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Open Access Publications from the University of California

Geometrical Frustration and Defect Formation in Growth of Colloidal Nanoparticle Crystals on a Cylinder: Implications for Assembly of Chiral Nanomaterials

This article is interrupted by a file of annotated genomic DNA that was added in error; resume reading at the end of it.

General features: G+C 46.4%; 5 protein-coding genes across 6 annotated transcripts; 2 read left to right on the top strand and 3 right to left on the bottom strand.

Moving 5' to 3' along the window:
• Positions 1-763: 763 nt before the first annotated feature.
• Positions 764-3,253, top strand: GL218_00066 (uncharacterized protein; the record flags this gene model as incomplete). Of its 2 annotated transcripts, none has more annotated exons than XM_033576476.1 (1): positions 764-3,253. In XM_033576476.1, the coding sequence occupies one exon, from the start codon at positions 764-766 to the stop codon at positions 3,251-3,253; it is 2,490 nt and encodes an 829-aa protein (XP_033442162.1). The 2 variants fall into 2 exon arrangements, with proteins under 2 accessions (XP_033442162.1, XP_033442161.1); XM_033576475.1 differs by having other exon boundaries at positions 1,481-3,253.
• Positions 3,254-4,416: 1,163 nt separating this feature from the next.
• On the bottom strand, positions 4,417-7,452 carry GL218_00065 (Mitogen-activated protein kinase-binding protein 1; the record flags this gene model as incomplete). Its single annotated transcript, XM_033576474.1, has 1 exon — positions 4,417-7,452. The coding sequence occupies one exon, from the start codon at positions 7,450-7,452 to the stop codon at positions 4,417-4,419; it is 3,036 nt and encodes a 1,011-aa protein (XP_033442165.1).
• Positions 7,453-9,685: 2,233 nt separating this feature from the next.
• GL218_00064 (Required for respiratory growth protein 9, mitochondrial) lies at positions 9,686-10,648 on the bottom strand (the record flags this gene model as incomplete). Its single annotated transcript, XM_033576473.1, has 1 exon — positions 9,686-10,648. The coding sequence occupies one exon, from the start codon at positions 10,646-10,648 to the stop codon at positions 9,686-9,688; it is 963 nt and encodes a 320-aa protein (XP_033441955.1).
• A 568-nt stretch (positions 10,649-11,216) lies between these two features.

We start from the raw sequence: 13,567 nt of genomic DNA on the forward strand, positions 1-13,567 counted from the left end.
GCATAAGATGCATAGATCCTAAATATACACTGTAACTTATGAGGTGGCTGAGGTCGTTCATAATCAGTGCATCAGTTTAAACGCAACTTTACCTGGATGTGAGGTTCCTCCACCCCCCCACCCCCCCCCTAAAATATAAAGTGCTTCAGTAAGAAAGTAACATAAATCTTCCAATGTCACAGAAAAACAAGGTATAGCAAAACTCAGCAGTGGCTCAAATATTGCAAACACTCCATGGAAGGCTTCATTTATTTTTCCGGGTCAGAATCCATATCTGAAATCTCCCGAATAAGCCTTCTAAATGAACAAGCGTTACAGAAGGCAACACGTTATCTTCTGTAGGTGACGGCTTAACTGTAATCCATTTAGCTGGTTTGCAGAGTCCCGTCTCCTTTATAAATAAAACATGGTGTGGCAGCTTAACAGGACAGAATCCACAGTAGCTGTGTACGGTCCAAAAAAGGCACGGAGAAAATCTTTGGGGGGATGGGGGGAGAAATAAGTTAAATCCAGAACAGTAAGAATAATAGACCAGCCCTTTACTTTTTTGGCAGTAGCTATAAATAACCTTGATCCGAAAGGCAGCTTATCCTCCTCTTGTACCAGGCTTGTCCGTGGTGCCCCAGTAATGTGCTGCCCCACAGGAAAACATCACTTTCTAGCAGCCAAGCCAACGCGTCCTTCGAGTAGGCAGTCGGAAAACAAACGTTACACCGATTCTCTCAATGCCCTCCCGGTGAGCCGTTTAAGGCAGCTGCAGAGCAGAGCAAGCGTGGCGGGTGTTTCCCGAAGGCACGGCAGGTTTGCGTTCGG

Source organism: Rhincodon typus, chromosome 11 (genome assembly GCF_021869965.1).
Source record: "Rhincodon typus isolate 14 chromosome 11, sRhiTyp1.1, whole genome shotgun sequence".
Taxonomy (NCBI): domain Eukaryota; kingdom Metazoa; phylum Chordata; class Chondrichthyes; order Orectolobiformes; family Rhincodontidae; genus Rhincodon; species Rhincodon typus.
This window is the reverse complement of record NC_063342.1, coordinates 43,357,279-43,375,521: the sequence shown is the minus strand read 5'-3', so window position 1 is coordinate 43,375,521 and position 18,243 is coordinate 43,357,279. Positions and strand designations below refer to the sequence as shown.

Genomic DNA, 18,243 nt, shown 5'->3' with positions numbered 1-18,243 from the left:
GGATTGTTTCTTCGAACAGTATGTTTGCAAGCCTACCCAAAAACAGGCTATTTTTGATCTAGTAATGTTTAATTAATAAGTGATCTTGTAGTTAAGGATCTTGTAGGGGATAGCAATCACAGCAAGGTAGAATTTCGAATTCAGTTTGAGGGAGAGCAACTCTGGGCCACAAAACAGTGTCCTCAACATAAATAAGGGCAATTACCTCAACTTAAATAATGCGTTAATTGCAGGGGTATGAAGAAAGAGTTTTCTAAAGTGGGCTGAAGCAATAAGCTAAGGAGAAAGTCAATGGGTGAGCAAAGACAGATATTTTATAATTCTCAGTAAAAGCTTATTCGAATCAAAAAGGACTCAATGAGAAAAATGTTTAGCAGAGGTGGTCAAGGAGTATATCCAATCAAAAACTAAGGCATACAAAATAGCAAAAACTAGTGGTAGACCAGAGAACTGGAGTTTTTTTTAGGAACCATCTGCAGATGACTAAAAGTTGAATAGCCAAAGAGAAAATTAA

Using a combination of experiment and simulation, we study how two-dimensional (2D) crystals of colloidal nanoparticles grow on cylindrical substrates. The cylindrical geometry allows us to examine growth in the absence of Gaussian curvature but in the presence of a closure constraint - the requirement that a crystal loops back onto itself. In some cases, this constraint results in structures that have been observed previously in theory and nonequilibrium packing experiments: chiral crystals and crystals with linear defects known as "line slips". More generally, though, the structures we see differ from those that have been observed: the line slips are kinked and contain partial vacancies. We show that these structures arise because the cylinder changes how the crystal grows. After a crystal wraps around the cylinder and touches itself, it must grow preferentially along the cylinder axis. As a result, crystals with a chiral line slip tend to trap partial vacancies. Indeed, we find that line slips that are less aligned with the cylinder axis incorporate more partial vacancies on average than the ones that are more aligned. These results show that crystal growth on a cylinder is frustrated by the closure requirement, a finding that may shed some light on the assembly of biological nanosystems such as tobacco mosaic virus and might inform ways to fabricate chiral optical nanomaterials.

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